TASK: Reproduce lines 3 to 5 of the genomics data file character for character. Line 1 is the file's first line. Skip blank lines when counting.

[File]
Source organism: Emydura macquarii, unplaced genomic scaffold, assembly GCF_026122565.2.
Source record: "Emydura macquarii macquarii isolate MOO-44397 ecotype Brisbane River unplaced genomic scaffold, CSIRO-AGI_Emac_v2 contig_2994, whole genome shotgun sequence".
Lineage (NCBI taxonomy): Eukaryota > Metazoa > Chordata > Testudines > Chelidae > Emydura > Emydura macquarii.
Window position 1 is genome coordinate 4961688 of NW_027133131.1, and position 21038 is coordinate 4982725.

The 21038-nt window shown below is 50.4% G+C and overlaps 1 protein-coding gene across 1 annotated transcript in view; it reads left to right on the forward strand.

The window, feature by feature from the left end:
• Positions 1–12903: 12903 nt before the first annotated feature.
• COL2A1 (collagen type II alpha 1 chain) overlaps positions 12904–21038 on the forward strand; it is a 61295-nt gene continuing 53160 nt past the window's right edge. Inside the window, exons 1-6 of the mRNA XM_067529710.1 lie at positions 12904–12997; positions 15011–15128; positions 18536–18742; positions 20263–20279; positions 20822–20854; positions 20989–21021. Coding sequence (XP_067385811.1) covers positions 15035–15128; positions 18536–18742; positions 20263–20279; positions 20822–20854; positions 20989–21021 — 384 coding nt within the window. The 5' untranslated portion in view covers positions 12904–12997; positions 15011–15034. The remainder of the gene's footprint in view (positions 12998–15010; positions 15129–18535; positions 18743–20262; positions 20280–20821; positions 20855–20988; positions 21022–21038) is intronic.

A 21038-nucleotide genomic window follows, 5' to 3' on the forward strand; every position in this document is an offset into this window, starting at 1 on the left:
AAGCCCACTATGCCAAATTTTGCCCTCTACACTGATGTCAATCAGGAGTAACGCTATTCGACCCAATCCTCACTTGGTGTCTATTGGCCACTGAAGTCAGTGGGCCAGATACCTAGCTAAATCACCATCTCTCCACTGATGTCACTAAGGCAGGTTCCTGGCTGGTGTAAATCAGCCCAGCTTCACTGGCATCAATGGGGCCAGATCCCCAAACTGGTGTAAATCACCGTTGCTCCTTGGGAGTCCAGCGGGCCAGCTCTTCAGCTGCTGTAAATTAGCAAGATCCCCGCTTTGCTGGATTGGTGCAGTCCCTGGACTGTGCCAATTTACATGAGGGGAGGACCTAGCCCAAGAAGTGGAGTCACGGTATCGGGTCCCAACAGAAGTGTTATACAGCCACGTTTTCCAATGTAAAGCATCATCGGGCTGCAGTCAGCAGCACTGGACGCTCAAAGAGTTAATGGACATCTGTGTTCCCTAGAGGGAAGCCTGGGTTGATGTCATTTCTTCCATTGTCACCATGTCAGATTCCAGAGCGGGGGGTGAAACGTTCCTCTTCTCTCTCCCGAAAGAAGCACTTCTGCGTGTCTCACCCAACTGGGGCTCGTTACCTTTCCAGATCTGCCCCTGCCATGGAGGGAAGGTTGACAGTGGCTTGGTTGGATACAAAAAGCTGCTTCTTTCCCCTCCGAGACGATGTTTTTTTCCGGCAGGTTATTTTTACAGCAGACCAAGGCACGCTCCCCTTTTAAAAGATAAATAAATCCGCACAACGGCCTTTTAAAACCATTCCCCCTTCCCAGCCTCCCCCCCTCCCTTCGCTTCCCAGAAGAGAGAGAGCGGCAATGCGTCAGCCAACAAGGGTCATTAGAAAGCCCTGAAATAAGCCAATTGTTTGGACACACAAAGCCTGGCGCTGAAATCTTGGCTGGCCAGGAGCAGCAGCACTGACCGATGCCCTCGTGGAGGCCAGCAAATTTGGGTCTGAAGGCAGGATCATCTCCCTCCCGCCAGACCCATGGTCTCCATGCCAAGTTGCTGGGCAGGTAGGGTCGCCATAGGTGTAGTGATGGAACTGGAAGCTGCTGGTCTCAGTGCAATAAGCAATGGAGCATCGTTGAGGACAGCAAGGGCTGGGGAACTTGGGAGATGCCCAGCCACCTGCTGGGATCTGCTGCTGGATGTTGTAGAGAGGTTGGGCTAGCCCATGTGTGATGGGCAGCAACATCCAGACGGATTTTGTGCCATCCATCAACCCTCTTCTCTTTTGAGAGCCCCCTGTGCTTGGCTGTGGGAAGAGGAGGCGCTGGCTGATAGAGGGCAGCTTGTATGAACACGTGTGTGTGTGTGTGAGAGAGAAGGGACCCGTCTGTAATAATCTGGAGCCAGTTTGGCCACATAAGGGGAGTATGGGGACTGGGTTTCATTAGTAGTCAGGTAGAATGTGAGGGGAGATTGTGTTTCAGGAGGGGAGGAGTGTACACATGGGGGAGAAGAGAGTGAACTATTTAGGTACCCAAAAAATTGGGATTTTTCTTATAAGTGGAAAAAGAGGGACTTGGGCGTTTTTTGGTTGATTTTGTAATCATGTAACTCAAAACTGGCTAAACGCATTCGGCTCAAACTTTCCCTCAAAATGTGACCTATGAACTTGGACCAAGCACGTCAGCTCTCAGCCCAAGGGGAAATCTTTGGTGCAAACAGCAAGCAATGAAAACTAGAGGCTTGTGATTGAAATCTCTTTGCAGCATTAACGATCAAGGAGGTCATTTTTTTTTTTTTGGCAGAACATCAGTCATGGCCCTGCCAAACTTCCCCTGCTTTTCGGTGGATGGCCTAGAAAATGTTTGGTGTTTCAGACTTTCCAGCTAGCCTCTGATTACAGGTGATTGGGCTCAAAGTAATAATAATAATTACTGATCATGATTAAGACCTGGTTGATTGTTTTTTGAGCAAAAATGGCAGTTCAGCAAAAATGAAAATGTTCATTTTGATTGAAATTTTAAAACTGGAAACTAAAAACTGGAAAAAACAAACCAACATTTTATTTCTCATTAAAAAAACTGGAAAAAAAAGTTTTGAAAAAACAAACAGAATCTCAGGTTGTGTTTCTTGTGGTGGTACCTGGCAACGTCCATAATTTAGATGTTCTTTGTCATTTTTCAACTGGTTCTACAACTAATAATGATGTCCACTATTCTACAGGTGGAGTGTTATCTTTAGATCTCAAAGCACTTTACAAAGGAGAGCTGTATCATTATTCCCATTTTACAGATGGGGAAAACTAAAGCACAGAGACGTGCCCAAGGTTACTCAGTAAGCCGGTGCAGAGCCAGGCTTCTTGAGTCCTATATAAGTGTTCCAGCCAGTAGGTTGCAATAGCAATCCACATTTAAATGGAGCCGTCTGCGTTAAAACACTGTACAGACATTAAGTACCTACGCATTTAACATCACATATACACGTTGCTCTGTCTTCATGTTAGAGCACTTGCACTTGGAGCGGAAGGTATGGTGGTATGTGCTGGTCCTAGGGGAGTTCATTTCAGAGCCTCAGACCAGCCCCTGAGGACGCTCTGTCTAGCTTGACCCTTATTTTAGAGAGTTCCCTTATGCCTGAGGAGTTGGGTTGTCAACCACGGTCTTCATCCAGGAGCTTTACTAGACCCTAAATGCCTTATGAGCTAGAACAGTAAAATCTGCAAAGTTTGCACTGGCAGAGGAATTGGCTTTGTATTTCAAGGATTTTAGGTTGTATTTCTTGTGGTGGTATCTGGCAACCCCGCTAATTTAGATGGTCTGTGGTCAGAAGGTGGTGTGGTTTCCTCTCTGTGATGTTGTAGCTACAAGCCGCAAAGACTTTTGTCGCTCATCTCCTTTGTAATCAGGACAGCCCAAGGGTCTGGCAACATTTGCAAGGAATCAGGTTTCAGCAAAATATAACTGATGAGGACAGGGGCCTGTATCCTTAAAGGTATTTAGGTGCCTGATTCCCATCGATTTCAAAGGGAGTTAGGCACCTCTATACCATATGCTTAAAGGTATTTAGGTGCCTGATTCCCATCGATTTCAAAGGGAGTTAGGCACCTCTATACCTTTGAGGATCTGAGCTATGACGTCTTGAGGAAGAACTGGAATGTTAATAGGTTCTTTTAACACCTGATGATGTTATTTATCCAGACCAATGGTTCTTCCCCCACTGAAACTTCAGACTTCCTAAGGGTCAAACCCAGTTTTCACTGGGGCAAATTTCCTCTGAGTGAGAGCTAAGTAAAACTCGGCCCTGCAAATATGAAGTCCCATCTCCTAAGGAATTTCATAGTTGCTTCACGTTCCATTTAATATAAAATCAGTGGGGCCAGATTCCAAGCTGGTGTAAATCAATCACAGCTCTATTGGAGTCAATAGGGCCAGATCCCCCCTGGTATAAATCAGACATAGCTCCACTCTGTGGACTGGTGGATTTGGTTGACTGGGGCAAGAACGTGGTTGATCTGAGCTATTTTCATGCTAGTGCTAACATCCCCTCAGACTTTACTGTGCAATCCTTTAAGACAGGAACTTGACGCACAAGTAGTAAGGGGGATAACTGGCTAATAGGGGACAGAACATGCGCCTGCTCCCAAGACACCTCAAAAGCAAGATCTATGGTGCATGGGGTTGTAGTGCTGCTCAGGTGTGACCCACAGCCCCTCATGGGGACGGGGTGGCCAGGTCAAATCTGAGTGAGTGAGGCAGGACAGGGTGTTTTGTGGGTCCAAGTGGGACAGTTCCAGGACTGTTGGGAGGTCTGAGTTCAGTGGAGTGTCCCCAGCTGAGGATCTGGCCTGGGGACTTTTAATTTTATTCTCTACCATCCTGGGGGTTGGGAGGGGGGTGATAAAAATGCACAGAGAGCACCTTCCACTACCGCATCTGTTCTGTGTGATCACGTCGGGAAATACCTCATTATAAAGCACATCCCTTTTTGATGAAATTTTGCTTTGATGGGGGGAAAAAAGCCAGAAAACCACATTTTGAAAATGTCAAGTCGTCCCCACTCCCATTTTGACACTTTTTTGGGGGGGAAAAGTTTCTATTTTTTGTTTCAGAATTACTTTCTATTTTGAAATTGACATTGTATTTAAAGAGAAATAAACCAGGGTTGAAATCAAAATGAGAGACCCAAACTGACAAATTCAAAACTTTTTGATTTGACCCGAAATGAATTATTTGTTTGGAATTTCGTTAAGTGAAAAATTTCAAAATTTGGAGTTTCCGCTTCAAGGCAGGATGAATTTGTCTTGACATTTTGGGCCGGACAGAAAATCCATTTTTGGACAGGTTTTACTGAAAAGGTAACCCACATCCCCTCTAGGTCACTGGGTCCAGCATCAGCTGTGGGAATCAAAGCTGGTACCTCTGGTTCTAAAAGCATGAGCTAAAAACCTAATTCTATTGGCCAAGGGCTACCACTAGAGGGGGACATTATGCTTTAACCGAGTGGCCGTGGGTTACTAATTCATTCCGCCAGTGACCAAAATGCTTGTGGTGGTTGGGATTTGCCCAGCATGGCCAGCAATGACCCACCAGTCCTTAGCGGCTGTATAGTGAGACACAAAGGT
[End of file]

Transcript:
Lineage (NCBI taxonomy): Eukaryota > Metazoa > Chordata > Testudines > Chelidae > Emydura > Emydura macquarii.
Window position 1 is genome coordinate 4961688 of NW_027133131.1, and position 21038 is coordinate 4982725.

The 21038-nt window shown below is 50.4% G+C and overlaps 1 protein-coding gene across 1 annotated transcript in view; it reads left to right on the forward strand.